Ages 45-65 – These are your prime driving years. You are as safe as you will ever be behind the wheel. That is not to say that you yourself are automatically a good driver. This age range is just the only chance you have to be a good driver. You may still be an idiot. It happens. Often.
Ages 66-75 – Your neck doesn’t work as well as it used to, and neither do your eyes, so you are pulling out into traffic now more by feel than actual visual knowledge. You spend most of your time behind the wheel either yelling at the other drivers or muttering to yourself about traffic laws, speed limits, and immigration policies.
Ages 76-84 – You are not fully back to being a menace to society yet, but you’re getting close. You have dropped your average speed in any situation by at least 15-20 MPH, and you are yet again constantly amazed that no one on the road knows how to drive except you.
Age 85 and up – You are back to being a full menace to society, but in a much slower and strangely more annoying way. At some point, you will hopefully have a low-speed collision with your own house, and your children will use this incident as the reason for taking your keys away and selling your car, an action they know they should have taken at least five years earlier.
So, you see, the driver’s license should be good without renewal from age 40 until 65. Before and after that, from age 16 to 40 and from 65 on, it should be required to be renewed every year, or even every six months, with comprehensive testing, lots of hoops to jump through, long lines to wait in, and prohibitive fees. That would help to make the roads a lot safer.
In addition to license renewal changes, there should also be a drastic change in the type and size of vehicle that you are actually licensed to operate. No more one size fits all policy.
Age-Based Vehicle Class Licensing System:
Age 16 – Class F - Licensed only to ride a one-person, stand-up motorized Razor scooter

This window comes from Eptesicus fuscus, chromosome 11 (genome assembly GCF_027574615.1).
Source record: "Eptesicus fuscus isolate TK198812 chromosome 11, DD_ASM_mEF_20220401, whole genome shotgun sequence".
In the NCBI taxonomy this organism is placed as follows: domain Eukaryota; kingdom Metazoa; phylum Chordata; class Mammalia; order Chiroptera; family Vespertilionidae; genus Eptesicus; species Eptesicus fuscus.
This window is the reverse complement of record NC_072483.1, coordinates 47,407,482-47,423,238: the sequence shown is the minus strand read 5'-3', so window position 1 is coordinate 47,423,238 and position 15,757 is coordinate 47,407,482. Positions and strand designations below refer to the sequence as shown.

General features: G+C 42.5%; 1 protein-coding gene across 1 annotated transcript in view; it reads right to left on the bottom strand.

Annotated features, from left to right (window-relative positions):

Ages 17-24 – Class D - You may graduate to a Vespa scooter with a gas engine, but only if you put down a $20,000 cash insurance deposit.
Ages 25-39 – Class C - If you managed to live to be 25 you can now drive a car with four wheels, but only a small two-seater under 150 horsepower. If you have your first child while in this age range, you may graduate up to a minivan with proof of birth certificate and car seat. If you have your first child when you are still in the 17 to 24-year-old age range, too bad. Buy a good stroller and a bus pass.
Ages 40-65 – Class A - Go get yourself a full-size SUV and have a ball.
Ages 66-75 – Class B - You’re back to a mid-sized sedan under 150 horsepower.
Ages 76-84 – Class D/G - You’re back to the Vespa scooter, but this time, we will waive the insurance deposit requirement, providing you still have a valid insurance policy. You will also have golf cart privileges, but only on designated retirement community streets and actual golf courses. Mini Coopers and those tiny Smart Cars are also acceptable substitutes for the Vespa in this age category.
Age 85 and up – Class LR - Your only choice is a Little Rascal motorized scooter with a speed-limiter. If you can get yourself to it, on it, and get it going, go nuts.
There, don’t you feel safer already?
See you soon,
Copyright © 2013 Marc Schmatjen
Check out The Smidge Page on Facebook. We like you, now like us back!